From back on Opening Day:
Check your calendars.
Biggest Contribution: JJ Putz, +15.9%
Biggest Suckfest: Jose Vidro, -18.4%
Most Important At Bat: Ichiro double, +21.2%
Most Important Pitch: Hernandez single, -11.6% (top 9th)
Total Contribution by Pitcher(s): +23.8%
Total Contribution by Position Players: +9.3%
Total Contribution by Opposition: +16.9%
Nobody remembers the wins you're given. It's the wins you earn that stick in people's memories, and the Mariners are beginning to develop a penchant for those.
Comebacks are wonderful by themselves, but what made this game so much fun was just how entirely predictable our early struggles were ahead of time. I don't think there was a soul on the planet who expected us to hit Brian Burres, so this matchup looked like real trouble. Come back after expecting to lose for a few innings and you feel great. Come back after expecting to lose for a full day and you feel bewilderedly spectacular. The more time bad feelings have to stew in your stomach, the more rewarding it is if they turn out unwarranted.
See, the Mariner lineup is aggressive. The organization loves hitters who put the ball in play and don't strike out, and this philosophy has manifested itself in our current batting order, which has the lowest pitches/PA in baseball (3.58; AL average is 3.79). That's just who they are. It can get to be incredibly frustrating, but you can't really blame the hitters for doing what they've done their entire lives. These guys have become successful by taking aggressive approaches at the plate, and while that leaves them prone to swinging at a lot of garbage, that's just one of the unfortunate but unavoidable side effects. If you want to see more discipline, blame the front office, not the players. You can't just flip a switch in Yuniesky Betancourt's head that makes him stop chasing high fastballs out of the zone. I don't care how good your hitting coach might be - with few exceptions, by the time guys get to the Majors, their approaches are permanent. This is the cart to which the Mariners tied their horse, and we have no choice but to go for a ride.
This is why I thought it was funny back in Spring Training when it seemed like every day there was a new article about how the coaching staff wants to see the hitters take more walks. If you go to the pet store and can't decide between a cat or a bird, and you get the cat, you don't take it home and train it to fly. It's not going to work, and all you're going to end up with is a short temper and a lot of broken little kitty legs. No, you take that cat home and train it to be the best damn cat on the block. It might not do laps around the ceiling or sing you pretty songs, but I'd like to see a parakeet keep snakes off the lawn.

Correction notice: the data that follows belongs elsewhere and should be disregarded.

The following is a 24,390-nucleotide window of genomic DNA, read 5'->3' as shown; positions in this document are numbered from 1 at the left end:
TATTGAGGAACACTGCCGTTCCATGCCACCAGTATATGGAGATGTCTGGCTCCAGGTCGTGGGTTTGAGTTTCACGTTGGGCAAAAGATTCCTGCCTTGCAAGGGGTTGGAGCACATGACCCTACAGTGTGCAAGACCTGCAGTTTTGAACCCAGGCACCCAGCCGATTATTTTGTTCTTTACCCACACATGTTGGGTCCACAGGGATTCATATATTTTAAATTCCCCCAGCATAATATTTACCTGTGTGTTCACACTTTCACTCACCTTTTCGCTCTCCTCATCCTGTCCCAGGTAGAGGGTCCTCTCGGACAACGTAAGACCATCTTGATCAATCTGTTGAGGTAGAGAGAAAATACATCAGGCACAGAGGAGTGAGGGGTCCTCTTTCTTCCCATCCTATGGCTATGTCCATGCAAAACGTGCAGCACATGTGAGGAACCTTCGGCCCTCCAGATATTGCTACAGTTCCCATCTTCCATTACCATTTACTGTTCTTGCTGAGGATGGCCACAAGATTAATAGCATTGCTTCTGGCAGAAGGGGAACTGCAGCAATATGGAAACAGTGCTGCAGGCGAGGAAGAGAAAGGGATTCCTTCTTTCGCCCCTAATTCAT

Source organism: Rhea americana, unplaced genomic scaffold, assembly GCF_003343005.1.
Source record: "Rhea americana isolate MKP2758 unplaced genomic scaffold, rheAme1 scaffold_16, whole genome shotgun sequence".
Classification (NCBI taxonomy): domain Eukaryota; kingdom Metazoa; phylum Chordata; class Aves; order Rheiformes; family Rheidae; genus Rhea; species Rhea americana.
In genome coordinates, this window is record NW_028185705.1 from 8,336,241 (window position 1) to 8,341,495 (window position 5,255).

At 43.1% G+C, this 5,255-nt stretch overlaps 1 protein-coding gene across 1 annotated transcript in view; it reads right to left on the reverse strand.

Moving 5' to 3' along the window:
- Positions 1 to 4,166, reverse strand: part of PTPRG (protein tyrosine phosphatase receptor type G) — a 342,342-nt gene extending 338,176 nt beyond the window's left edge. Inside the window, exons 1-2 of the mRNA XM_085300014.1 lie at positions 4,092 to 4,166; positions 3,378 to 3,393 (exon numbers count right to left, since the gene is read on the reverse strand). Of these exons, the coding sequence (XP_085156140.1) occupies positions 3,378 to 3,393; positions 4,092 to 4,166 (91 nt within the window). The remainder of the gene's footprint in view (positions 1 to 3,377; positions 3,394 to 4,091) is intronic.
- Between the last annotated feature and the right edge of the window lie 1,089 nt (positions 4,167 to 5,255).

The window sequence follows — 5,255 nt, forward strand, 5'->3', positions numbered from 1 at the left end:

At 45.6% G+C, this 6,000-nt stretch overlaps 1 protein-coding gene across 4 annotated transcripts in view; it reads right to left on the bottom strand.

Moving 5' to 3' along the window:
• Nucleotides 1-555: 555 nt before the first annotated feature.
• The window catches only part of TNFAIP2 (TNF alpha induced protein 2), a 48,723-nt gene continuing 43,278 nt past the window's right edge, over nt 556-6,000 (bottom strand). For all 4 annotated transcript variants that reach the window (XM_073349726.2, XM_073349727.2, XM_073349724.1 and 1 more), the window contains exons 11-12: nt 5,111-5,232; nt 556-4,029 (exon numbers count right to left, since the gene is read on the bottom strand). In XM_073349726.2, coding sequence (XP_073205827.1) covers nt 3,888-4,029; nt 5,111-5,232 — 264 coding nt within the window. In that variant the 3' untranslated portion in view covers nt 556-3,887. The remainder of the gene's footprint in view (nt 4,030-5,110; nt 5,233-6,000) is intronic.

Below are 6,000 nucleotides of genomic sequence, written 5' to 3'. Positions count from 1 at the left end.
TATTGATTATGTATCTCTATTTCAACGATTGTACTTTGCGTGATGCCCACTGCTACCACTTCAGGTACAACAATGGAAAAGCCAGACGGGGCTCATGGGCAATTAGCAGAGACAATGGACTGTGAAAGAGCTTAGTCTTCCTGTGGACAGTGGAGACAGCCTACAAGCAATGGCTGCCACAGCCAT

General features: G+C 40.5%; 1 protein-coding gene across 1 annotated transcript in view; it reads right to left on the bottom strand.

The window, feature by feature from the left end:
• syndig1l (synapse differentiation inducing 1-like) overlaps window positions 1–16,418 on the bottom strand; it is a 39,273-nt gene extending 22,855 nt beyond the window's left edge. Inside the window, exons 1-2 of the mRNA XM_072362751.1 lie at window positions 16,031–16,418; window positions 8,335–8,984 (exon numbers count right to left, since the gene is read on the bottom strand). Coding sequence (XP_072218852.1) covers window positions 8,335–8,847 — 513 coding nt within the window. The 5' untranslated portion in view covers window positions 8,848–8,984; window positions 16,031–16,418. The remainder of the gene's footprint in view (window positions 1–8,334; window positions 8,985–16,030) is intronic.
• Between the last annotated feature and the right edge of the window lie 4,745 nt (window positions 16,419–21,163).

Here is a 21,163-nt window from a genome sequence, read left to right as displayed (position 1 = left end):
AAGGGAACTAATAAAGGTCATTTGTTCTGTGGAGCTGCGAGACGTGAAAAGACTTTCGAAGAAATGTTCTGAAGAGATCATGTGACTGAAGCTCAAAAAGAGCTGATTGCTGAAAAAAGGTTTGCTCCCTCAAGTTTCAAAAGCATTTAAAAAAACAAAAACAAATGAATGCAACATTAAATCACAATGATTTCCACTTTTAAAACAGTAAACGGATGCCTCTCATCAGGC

Anyway, because of their inherent aggressiveness, the Mariner lineup has developed the oddest of qualities - they clobber pitchers who pound the zone and struggle against guys who don't. Throw strikes early in the count and these guys'll make you pay, but litter the dirt with junkball bullshit and you can keep them quiet for hours. I never thought it was possible, but the Mariners have put together a group of hitters more likely to succeed against good pitchers than bad ones.
This is a terrific recipe for success in the playoffs, where the pitching is awesome and you can't afford to sit back and wait. However, it makes for some nightmare efforts against should-be human abortions like Matt DeSalvo, Darrell Rasner, and Brian Burres. Nobody really knew anything about Burres' repertoire before the game, but the minute we saw his elevated walk rate, we knew he'd be trouble, because anyone who doesn't know where he's throwing the ball has precisely the right kind of skillset to shut down the M's. (I can't imagine anything less productive than these guys taking batting practice off Brandon Morrow and Sean White.) This looked like one of those days where we'd need Cha Baek to pull some nervous magic out of his ass until we could make it a battle of the bullpens.
It didn't go as planned. The Baek part, anyway. The Burres part went exactly like we thought. Powered by his sudden emergence as a Major League-caliber starting pitcher, Baek has started to look more comfortable on the mound, but as we've discussed before, his unwavering expressions of apprehension and dread were the keys to his success, and the minute he started to look more relaxed, opposing hitters - imbued with a newfound sense of resolution and reassurance - began loading up on his meatballs. No sooner had Niehaus and Blowers finished talking about Baek's propensity to have the big inning than the Orioles got on the board with a pair of two-out RBI doubles. With how we all expected Burres to pitch, those were two pretty unfortunate runs to allow.
After Aubrey Huff struck out swinging for the third out, it came time for Burres to trudge out to the mound. And by "trudge" I mean "float, leaving a trail of stardust and rainbows" because it turns out that Burres is a pixie. The man, allegedly 6'1, had the peach fuzz of an eight year old, the slight build of a beanstalk, and skin whiter than Liv Tyler's buttcheeks. And, like any good pixie, Burres resorted to mischief and trickery, fooling Mariner hitters with "curving balls" thrown forward and located somewhere between the dugouts. The results, while predictable, were still disheartening, because no matter how much you condition yourself to expect total suck, the magnitude of the suck display always manages to take you by surprise.